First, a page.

Last week, Leigh Tauss wrote some spicy takes,
including one on the mythical locale of Raleigh-Durham appearing in the No. 2 spot on the U.S. News and World Report’s list of best places to live in the country. Our readers had a lot of thoughts on her thoughts. 

“Is it the affordable housing? The excellent public transportation? The abundance of jobs?,” quipped Facebook commenter Greg Barbera.

“Now if I could only afford to buy a house here when I ALREADY LIVE HERE,” added commenter Jen Darragh.

“It’s best for upper middle class white people. The rest of us are struggling just to exist here,” writes commenter Morgan Edwards.

“Everybody that whines about Raleigh actually isn’t from here, it seems. Anybody else born out on wade avenue is chill af & we want our city back lol,” writes commenter Karla Anne Lineback.

On Twitter, the critiques of Tauss’s piece were a little more pointed.

“Who is Indy Week calling a NIMBY?,” tweeted Yolanda Taylor. “Is this a terminology flip taken out of the playbook of conservatives known for flipping terminology and narratives on people experiencing oppression? Inquiring minds need to know.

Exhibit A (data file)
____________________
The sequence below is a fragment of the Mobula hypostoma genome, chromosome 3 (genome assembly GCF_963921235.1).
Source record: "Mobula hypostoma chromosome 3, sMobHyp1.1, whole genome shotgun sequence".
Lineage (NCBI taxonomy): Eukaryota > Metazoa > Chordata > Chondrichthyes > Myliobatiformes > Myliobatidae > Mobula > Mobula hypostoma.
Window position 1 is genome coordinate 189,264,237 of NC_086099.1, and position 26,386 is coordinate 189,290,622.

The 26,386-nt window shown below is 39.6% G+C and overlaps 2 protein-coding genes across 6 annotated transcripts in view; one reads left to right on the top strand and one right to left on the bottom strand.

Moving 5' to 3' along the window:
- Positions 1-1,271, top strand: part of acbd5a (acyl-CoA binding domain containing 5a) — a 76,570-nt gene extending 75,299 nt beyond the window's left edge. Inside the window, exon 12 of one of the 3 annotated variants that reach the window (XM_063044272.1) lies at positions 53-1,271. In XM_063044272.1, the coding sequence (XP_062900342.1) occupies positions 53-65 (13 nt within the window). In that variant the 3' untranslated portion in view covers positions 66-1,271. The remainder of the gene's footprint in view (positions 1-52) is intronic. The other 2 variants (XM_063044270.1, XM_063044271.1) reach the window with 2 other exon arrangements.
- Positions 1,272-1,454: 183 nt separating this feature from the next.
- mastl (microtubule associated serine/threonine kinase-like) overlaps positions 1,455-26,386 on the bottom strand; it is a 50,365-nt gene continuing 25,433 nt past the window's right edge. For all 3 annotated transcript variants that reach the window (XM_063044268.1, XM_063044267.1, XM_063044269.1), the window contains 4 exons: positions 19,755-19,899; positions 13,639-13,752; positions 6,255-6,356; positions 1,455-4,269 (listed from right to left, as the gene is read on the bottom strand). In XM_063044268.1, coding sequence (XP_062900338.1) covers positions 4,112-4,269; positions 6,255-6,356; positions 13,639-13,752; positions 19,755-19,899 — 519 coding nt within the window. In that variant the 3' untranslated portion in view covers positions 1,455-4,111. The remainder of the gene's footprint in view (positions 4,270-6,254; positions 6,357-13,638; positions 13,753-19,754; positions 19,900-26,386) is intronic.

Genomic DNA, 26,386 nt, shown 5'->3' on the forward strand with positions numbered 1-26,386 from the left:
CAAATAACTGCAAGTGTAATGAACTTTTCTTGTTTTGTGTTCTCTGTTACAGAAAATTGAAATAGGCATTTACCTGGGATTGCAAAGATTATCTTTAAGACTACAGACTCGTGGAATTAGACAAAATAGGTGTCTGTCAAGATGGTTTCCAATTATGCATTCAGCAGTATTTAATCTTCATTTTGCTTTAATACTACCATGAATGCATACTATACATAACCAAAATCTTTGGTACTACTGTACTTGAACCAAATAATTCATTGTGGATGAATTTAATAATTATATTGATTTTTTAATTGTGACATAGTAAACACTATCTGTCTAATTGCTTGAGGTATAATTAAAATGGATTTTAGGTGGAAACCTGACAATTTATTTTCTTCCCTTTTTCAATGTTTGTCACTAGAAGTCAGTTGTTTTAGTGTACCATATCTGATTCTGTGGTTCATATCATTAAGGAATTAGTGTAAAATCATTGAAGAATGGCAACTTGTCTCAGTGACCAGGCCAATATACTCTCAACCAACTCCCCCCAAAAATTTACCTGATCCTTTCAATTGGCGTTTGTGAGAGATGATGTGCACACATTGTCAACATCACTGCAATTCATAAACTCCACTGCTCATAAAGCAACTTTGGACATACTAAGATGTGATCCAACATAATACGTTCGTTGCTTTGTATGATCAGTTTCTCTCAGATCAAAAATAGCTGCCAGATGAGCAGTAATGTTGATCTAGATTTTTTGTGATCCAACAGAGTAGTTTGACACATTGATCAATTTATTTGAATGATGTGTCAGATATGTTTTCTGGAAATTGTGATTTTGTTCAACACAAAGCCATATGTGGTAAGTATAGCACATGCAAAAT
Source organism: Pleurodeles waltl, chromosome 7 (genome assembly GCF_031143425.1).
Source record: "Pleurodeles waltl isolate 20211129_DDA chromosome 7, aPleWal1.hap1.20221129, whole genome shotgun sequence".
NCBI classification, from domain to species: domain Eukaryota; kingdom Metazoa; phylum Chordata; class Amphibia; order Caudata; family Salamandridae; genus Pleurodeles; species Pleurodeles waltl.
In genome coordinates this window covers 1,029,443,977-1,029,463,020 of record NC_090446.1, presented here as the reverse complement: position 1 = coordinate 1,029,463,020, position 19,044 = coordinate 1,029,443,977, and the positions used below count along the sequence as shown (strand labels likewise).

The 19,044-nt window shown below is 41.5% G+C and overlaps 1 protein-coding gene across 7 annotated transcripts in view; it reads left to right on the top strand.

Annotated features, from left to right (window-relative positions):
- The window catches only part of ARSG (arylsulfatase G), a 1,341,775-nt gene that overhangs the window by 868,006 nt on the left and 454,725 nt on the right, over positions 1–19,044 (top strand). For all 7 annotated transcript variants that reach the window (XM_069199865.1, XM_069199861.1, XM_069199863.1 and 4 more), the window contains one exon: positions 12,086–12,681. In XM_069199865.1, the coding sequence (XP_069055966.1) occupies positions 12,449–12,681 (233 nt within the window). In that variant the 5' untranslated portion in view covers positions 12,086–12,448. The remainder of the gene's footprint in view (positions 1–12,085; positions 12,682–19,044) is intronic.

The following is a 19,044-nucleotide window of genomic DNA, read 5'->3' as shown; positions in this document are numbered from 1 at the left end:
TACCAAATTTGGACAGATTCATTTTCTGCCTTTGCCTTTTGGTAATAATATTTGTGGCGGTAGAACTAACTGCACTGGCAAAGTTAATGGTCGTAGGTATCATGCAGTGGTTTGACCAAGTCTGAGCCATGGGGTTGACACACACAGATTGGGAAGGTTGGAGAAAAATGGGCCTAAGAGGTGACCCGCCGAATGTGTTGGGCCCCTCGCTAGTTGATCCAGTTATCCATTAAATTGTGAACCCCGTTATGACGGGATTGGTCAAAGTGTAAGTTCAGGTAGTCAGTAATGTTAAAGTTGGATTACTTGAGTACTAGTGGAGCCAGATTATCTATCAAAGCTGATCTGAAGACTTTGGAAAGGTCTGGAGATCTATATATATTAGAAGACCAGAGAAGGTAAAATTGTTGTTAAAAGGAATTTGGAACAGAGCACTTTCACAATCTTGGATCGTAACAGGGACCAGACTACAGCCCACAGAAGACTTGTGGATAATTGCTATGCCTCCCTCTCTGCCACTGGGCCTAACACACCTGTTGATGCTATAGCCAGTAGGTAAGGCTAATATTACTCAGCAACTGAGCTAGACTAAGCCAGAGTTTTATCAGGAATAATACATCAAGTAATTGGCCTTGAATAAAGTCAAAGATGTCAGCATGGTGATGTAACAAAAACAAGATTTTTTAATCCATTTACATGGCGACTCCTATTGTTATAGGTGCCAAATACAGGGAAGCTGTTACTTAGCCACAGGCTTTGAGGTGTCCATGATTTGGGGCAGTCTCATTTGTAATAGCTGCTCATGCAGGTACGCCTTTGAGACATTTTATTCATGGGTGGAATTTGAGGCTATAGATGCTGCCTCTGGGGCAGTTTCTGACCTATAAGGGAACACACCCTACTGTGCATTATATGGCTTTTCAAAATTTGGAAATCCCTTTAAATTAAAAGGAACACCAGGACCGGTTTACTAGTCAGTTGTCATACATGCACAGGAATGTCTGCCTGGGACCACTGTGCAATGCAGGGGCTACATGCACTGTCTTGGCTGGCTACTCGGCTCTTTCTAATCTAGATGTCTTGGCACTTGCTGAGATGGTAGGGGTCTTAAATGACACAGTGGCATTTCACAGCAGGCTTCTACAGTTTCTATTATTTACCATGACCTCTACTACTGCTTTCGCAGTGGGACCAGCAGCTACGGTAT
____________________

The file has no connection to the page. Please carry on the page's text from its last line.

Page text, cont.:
I ask because there are lower wealth and black and brown people fighting development that displaces them from their long time neighborhoods,” Yolanda continues. “This article ignores the impact of rising housing costs occurring statewide in historically underinvested neighborhoods.”

In print last week, our intern Ellie Heffernan wrote about the proposed Triangle Bikeway that could see a 17-mile greenway for cyclists and pedestrians built to run parallel to I-40. 

“This project is fighting a headwind of increased telecommuting. But it’s a great idea,” writes Facebook commenter Mike Ivanitch.

“Making a bike/ped path parallel to 40 and hitting all the high points+ wide-scale e-bike adoption= gamechanger for sprawling areas like the Triangle that still need help,” tweeted reader Kristen Jeffers, MPA.

We think so, too!

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